In a telephone interview, Harrison said he supports Kielblock's efforts 'because he's trying to help a lot of people. It affects me, but I'm more worried about the others.'
Though none of the high-level retirees lack for necessities, many are dipping into their savings to cover the loss of the monthly check, Kielblock said. The retirees already have lost thousands of retirement dollars invested in their 401(k) accounts when Enron stock plummeted in value.
Former PGE board member Gwyneth Gamble Booth is hopeful that they'll recover the money.
'We're taking a wait and see attitude,' said Booth, who had $113,000 in the account. 'I don't think the money is gone forever. I don't see how the bankruptcy court can take that.'
Petition filed with court
The group of 62 has filed a petition in New York bankruptcy court, Kielblock said, asking the court-appointed trustee to support the retirees in obtaining counsel and to set up their own creditors panel.
Several major New York banks, including JP Morgan and Citicorp, make up the other creditors committees. Enron also is seeking to sell PGE to raise cash to pay creditors.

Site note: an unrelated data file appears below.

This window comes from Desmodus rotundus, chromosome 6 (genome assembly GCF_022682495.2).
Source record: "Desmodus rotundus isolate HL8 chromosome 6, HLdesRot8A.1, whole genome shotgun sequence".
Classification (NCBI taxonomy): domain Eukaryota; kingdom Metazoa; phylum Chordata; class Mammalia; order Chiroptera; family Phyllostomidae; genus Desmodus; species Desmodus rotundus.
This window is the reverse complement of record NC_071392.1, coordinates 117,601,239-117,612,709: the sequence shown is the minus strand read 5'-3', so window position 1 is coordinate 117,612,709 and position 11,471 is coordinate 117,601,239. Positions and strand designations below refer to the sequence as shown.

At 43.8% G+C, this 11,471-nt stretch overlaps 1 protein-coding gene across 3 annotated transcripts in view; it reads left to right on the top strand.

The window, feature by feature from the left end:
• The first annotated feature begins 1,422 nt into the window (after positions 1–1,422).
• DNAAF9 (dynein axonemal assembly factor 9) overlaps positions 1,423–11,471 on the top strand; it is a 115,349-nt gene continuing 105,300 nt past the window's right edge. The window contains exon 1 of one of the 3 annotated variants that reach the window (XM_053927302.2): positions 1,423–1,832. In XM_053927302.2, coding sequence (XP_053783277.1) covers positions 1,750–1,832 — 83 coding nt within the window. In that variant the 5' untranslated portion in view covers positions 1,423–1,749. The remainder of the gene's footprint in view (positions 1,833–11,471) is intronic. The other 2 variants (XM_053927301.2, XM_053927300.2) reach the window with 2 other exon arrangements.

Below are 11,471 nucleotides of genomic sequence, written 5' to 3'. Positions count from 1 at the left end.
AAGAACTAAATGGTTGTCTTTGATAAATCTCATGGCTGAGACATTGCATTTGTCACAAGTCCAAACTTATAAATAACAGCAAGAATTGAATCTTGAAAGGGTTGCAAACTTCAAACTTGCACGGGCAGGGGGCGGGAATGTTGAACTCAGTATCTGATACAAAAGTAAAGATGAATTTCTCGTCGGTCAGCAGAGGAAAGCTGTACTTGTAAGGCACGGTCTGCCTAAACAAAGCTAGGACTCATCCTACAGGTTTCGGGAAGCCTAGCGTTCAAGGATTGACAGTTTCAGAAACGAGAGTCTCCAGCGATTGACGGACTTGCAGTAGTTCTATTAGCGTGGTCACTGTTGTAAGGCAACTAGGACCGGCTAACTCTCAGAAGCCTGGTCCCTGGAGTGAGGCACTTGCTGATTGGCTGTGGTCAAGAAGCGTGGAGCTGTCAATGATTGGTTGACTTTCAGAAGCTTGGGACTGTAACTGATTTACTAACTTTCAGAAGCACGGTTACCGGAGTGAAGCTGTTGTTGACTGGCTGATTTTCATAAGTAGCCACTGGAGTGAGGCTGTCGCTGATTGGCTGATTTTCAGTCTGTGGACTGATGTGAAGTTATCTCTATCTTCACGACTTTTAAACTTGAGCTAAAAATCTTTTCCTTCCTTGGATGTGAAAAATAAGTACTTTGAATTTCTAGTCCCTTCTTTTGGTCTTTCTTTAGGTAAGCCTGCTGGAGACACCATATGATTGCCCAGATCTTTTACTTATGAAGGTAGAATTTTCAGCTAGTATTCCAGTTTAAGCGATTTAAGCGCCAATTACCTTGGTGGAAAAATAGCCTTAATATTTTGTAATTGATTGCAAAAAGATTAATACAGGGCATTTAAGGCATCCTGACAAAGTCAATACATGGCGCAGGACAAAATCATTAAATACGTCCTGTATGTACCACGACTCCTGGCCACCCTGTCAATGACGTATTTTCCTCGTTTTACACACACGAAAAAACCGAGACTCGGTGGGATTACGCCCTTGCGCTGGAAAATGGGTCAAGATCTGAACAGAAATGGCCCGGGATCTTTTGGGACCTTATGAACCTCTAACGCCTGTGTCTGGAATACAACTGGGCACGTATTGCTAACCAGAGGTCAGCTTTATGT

'We can't afford to hire counsel of this magnitude,' Kielblock said. 'To them, $10 million is spending nothing.'
Kielblock said he expects the creditors' committee to make a decision on sparing the retirees' money by early next week.
'We've informed them they can't just take this money,' he said. 'I am a creditor, but more important, I administered these plans. What I care about more than anything is these managers.'
Kielblock and another source said Enron and PGE management decided in March to move millions of dollars in executive retirement funds from the holding company and put them under PGE's supervision, thus protecting the funds from the bankruptcy courts.
PGE's Fowler, Senior Vice Presidents Fred Miller, Pamela Lesh, Mary Turina and James Piro Ñ all directors of PGH Ñ were not among the 62 on the list of PGH's creditors. Fowler and a number of current executives elected not to have their deferred compensation in PGH, Ambler said.
Kielblock, however, said he believes that the March move was made to protect the current executives and left the others vulnerable to Enron creditors.
'It does bother me,' Kielblock said. 'What they did was legal. It didn't feel right. They would tell you they did it because Enron was getting ready to sell PGE, not PGH, and they needed to stand alone.'
Retirees suspicious of bankruptcy
Enron creditors have been eyeing Portland General Holdings funds since the Houston oil firm filed for bankruptcy in November 2001, Kielblock said. PGH is an Enron subsidiary and a one-time shell company for PGE's nonregulated companies. Under its auspices, PGH held six different retirement accounts for executives, middle managers and outside directors.